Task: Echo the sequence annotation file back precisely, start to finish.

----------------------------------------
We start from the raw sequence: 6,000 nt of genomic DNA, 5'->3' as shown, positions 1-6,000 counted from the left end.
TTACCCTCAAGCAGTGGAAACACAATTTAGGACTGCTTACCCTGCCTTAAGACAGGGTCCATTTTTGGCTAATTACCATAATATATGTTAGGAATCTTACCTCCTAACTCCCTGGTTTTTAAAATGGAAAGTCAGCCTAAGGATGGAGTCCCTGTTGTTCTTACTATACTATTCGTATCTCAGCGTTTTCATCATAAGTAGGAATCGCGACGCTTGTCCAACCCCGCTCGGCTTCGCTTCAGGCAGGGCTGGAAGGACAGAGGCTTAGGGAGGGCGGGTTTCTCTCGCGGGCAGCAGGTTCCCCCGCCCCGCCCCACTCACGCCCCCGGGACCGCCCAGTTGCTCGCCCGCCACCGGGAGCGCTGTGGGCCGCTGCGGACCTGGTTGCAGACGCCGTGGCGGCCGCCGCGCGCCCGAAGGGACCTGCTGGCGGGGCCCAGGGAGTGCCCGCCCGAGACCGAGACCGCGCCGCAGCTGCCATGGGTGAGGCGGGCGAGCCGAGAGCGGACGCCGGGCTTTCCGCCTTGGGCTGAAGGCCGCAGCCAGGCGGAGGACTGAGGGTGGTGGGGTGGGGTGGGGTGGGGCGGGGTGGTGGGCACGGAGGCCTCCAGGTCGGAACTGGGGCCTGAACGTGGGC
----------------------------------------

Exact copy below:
We start from the raw sequence: 6,000 nt of genomic DNA, 5'->3' as shown, positions 1-6,000 counted from the left end.
TTACCCTCAAGCAGTGGAAACACAATTTAGGACTGCTTACCCTGCCTTAAGACAGGGTCCATTTTTGGCTAATTACCATAATATATGTTAGGAATCTTACCTCCTAACTCCCTGGTTTTTAAAATGGAAAGTCAGCCTAAGGATGGAGTCCCTGTTGTTCTTACTATACTATTCGTATCTCAGCGTTTTCATCATAAGTAGGAATCGCGACGCTTGTCCAACCCCGCTCGGCTTCGCTTCAGGCAGGGCTGGAAGGACAGAGGCTTAGGGAGGGCGGGTTTCTCTCGCGGGCAGCAGGTTCCCCCGCCCCGCCCCACTCACGCCCCCGGGACCGCCCAGTTGCTCGCCCGCCACCGGGAGCGCTGTGGGCCGCTGCGGACCTGGTTGCAGACGCCGTGGCGGCCGCCGCGCGCCCGAAGGGACCTGCTGGCGGGGCCCAGGGAGTGCCCGCCCGAGACCGAGACCGCGCCGCAGCTGCCATGGGTGAGGCGGGCGAGCCGAGAGCGGACGCCGGGCTTTCCGCCTTGGGCTGAAGGCCGCAGCCAGGCGGAGGACTGAGGGTGGTGGGGTGGGGTGGGGTGGGGCGGGGTGGTGGGCACGGAGGCCTCCAGGTCGGAACTGGGGCCTGAACGTGGGC